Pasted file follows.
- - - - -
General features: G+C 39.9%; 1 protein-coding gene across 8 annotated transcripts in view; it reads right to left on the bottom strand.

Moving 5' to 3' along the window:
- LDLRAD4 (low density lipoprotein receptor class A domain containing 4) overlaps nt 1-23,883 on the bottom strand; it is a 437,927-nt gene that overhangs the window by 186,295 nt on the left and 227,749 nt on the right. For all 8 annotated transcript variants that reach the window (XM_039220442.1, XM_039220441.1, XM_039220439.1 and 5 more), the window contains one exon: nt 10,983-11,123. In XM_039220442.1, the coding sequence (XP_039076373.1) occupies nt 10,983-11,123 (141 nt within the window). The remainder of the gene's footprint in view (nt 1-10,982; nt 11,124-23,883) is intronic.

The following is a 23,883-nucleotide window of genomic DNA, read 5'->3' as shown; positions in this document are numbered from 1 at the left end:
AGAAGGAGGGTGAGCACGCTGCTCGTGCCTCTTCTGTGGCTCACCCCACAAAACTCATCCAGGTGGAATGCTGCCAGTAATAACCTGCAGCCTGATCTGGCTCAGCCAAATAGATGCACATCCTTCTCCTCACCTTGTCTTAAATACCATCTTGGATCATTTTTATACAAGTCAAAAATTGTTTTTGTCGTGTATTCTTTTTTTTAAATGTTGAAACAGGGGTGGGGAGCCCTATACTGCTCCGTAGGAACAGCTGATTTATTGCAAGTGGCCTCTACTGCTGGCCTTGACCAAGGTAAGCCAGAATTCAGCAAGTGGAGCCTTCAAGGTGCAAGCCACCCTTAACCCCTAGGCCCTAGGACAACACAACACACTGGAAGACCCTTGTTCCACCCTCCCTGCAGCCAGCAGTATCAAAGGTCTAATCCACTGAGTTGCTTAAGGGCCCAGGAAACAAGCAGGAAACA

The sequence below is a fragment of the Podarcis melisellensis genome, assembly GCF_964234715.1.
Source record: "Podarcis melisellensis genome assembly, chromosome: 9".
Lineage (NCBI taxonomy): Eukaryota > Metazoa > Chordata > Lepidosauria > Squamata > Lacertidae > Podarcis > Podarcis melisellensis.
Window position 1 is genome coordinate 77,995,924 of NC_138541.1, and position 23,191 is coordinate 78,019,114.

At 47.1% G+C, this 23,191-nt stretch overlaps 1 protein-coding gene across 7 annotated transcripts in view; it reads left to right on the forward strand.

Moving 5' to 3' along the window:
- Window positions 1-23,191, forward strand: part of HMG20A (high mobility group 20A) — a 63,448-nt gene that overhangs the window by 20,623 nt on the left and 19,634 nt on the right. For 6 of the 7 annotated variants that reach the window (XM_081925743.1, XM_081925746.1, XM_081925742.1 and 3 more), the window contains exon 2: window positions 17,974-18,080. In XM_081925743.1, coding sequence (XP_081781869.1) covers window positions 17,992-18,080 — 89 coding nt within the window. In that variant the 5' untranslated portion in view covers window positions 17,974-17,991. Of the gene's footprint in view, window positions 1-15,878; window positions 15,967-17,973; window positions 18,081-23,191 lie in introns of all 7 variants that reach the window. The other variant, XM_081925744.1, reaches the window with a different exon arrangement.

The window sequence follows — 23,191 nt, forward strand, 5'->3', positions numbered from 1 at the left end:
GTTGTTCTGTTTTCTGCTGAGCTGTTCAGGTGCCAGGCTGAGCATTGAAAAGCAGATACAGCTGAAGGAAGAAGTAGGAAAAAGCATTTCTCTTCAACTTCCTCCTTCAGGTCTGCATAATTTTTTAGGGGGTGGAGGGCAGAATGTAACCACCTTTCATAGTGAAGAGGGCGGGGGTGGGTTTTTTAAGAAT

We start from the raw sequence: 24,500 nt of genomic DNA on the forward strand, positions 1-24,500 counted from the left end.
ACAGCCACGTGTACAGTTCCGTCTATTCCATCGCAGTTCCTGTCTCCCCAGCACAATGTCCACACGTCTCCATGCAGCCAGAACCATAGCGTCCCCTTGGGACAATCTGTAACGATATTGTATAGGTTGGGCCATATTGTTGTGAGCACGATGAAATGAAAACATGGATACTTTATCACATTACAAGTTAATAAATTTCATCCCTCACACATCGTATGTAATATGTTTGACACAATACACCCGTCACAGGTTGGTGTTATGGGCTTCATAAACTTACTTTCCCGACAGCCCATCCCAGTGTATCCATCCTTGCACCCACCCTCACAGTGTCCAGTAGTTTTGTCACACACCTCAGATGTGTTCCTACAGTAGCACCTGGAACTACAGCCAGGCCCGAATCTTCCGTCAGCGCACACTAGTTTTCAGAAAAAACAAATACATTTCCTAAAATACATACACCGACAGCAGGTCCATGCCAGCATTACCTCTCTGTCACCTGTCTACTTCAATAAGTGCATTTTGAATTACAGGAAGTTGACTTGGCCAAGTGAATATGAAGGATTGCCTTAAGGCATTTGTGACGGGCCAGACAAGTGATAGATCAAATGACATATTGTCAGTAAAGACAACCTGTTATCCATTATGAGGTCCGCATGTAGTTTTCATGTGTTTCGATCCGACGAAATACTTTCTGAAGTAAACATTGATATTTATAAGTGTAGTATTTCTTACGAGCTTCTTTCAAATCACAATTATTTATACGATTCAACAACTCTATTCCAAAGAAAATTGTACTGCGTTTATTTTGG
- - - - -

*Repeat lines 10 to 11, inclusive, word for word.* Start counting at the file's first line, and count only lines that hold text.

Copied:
At 47.1% G+C, this 23,191-nt stretch overlaps 1 protein-coding gene across 7 annotated transcripts in view; it reads left to right on the forward strand.

Moving 5' to 3' along the window: